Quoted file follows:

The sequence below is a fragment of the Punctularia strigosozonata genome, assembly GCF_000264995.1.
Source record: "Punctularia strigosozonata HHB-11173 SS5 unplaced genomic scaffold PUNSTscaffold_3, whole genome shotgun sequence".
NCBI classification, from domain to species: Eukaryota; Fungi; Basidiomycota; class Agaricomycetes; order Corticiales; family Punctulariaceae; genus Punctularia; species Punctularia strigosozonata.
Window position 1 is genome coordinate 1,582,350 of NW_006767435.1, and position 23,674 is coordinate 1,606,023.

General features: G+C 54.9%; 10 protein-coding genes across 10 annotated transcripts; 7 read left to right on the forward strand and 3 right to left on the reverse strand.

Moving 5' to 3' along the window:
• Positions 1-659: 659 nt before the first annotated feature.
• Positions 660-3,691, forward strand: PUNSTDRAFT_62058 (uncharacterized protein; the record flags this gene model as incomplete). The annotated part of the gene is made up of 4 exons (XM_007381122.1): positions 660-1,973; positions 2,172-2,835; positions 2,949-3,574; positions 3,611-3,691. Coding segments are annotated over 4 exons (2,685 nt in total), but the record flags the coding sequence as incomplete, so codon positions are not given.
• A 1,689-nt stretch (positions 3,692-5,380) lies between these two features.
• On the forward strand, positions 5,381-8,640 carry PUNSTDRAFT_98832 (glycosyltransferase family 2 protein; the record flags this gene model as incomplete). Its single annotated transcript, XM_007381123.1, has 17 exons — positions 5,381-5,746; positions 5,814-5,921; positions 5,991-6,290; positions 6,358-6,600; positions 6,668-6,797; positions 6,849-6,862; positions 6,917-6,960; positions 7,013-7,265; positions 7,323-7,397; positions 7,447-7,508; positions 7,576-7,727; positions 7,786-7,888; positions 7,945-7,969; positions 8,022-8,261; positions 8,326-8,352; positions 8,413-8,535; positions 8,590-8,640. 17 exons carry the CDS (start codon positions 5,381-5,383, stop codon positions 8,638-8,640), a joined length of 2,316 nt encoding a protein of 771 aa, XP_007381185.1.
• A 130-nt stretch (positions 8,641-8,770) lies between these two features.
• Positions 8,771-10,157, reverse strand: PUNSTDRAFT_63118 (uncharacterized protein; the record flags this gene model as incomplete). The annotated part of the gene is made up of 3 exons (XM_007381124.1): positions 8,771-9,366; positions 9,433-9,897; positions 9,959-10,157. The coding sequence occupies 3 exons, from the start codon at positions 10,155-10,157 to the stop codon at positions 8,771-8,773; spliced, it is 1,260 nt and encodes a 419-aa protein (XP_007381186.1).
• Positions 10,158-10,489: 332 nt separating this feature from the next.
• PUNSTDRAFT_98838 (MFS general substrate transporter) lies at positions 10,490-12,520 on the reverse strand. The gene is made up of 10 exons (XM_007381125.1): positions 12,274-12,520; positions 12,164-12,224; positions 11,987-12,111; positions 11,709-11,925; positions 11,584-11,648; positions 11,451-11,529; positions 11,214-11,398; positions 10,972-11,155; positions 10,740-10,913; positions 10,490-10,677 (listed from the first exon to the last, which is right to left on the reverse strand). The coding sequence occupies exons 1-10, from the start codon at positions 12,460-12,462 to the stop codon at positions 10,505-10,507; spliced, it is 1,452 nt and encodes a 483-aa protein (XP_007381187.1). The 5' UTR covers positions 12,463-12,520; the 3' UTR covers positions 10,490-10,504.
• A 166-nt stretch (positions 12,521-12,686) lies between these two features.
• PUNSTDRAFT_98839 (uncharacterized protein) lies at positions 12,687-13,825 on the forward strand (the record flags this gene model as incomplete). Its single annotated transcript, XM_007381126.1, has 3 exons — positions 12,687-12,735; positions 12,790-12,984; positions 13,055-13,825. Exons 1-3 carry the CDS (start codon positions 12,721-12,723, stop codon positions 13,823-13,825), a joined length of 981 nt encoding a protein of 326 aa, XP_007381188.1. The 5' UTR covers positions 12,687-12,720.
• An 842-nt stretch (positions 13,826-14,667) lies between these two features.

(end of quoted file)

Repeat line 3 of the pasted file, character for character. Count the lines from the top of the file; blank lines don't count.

NCBI classification, from domain to species: Eukaryota; Fungi; Basidiomycota; class Agaricomycetes; order Corticiales; family Punctulariaceae; genus Punctularia; species Punctularia strigosozonata.